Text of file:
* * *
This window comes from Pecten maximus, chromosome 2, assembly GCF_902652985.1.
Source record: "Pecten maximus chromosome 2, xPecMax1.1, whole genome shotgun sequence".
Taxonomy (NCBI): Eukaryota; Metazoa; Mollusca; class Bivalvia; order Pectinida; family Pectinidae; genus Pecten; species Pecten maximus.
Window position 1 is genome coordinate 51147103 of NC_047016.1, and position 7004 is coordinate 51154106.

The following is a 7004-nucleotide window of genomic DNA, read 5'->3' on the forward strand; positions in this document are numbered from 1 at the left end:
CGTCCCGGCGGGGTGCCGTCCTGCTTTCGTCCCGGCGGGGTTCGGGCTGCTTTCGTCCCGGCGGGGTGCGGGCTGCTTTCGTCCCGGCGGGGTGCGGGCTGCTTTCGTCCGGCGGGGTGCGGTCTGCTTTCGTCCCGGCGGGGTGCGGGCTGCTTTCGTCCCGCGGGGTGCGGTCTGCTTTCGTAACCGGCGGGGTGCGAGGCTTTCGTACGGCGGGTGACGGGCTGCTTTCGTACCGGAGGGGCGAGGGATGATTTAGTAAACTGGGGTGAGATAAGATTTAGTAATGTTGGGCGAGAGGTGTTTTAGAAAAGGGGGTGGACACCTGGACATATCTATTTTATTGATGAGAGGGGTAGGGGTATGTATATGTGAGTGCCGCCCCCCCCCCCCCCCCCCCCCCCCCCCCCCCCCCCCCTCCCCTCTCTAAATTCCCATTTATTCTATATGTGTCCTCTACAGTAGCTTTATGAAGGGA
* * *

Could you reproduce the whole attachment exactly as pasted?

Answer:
This window comes from Pecten maximus, chromosome 2, assembly GCF_902652985.1.
Source record: "Pecten maximus chromosome 2, xPecMax1.1, whole genome shotgun sequence".
Taxonomy (NCBI): Eukaryota; Metazoa; Mollusca; class Bivalvia; order Pectinida; family Pectinidae; genus Pecten; species Pecten maximus.
Window position 1 is genome coordinate 51147103 of NC_047016.1, and position 7004 is coordinate 51154106.

The following is a 7004-nucleotide window of genomic DNA, read 5'->3' on the forward strand; positions in this document are numbered from 1 at the left end:
CGTCCCGGCGGGGTGCCGTCCTGCTTTCGTCCCGGCGGGGTTCGGGCTGCTTTCGTCCCGGCGGGGTGCGGGCTGCTTTCGTCCCGGCGGGGTGCGGGCTGCTTTCGTCCGGCGGGGTGCGGTCTGCTTTCGTCCCGGCGGGGTGCGGGCTGCTTTCGTCCCGCGGGGTGCGGTCTGCTTTCGTAACCGGCGGGGTGCGAGGCTTTCGTACGGCGGGTGACGGGCTGCTTTCGTACCGGAGGGGCGAGGGATGATTTAGTAAACTGGGGTGAGATAAGATTTAGTAATGTTGGGCGAGAGGTGTTTTAGAAAAGGGGGTGGACACCTGGACATATCTATTTTATTGATGAGAGGGGTAGGGGTATGTATATGTGAGTGCCGCCCCCCCCCCCCCCCCCCCCCCCCCCCCCCCCCCCCCTCCCCTCTCTAAATTCCCATTTATTCTATATGTGTCCTCTACAGTAGCTTTATGAAGGGA